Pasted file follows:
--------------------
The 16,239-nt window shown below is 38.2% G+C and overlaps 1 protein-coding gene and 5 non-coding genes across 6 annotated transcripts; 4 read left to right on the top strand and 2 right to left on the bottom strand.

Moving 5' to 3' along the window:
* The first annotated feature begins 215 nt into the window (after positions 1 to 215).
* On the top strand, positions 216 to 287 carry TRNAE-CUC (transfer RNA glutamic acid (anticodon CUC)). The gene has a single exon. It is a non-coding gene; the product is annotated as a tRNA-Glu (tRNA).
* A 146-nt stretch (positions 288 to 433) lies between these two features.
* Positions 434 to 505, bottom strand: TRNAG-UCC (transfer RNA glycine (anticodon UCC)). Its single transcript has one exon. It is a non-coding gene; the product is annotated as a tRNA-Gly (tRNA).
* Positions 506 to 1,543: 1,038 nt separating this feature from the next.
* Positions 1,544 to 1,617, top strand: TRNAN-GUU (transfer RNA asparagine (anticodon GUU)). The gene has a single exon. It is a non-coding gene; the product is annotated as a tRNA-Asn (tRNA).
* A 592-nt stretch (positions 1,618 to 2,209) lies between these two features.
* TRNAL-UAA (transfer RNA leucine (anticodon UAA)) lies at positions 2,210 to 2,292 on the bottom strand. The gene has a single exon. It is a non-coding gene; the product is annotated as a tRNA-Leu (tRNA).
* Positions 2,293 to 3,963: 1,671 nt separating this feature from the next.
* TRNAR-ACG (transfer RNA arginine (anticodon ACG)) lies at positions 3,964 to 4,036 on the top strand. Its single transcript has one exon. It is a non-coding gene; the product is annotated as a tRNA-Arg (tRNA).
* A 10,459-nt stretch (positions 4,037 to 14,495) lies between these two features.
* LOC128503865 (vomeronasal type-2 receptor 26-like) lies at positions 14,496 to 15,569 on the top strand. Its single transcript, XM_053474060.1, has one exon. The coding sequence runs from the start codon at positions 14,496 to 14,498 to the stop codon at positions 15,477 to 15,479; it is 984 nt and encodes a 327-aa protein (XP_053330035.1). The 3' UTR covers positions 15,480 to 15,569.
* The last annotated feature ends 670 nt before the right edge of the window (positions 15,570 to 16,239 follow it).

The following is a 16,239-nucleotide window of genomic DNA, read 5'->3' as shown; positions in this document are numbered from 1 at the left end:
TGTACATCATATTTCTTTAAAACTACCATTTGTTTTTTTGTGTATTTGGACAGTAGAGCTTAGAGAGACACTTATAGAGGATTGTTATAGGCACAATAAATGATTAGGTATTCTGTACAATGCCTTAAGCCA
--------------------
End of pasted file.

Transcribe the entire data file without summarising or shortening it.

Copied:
The 16,239-nt window shown below is 38.2% G+C and overlaps 1 protein-coding gene and 5 non-coding genes across 6 annotated transcripts; 4 read left to right on the top strand and 2 right to left on the bottom strand.

Moving 5' to 3' along the window:
* The first annotated feature begins 215 nt into the window (after positions 1 to 215).
* On the top strand, positions 216 to 287 carry TRNAE-CUC (transfer RNA glutamic acid (anticodon CUC)). The gene has a single exon. It is a non-coding gene; the product is annotated as a tRNA-Glu (tRNA).
* A 146-nt stretch (positions 288 to 433) lies between these two features.
* Positions 434 to 505, bottom strand: TRNAG-UCC (transfer RNA glycine (anticodon UCC)). Its single transcript has one exon. It is a non-coding gene; the product is annotated as a tRNA-Gly (tRNA).
* Positions 506 to 1,543: 1,038 nt separating this feature from the next.
* Positions 1,544 to 1,617, top strand: TRNAN-GUU (transfer RNA asparagine (anticodon GUU)). The gene has a single exon. It is a non-coding gene; the product is annotated as a tRNA-Asn (tRNA).
* A 592-nt stretch (positions 1,618 to 2,209) lies between these two features.
* TRNAL-UAA (transfer RNA leucine (anticodon UAA)) lies at positions 2,210 to 2,292 on the bottom strand. The gene has a single exon. It is a non-coding gene; the product is annotated as a tRNA-Leu (tRNA).
* Positions 2,293 to 3,963: 1,671 nt separating this feature from the next.
* TRNAR-ACG (transfer RNA arginine (anticodon ACG)) lies at positions 3,964 to 4,036 on the top strand. Its single transcript has one exon. It is a non-coding gene; the product is annotated as a tRNA-Arg (tRNA).
* A 10,459-nt stretch (positions 4,037 to 14,495) lies between these two features.
* LOC128503865 (vomeronasal type-2 receptor 26-like) lies at positions 14,496 to 15,569 on the top strand. Its single transcript, XM_053474060.1, has one exon. The coding sequence runs from the start codon at positions 14,496 to 14,498 to the stop codon at positions 15,477 to 15,479; it is 984 nt and encodes a 327-aa protein (XP_053330035.1). The 3' UTR covers positions 15,480 to 15,569.
* The last annotated feature ends 670 nt before the right edge of the window (positions 15,570 to 16,239 follow it).

The following is a 16,239-nucleotide window of genomic DNA, read 5'->3' as shown; positions in this document are numbered from 1 at the left end:
TGTACATCATATTTCTTTAAAACTACCATTTGTTTTTTTGTGTATTTGGACAGTAGAGCTTAGAGAGACACTTATAGAGGATTGTTATAGGCACAATAAATGATTAGGTATTCTGTACAATGCCTTAAGCCA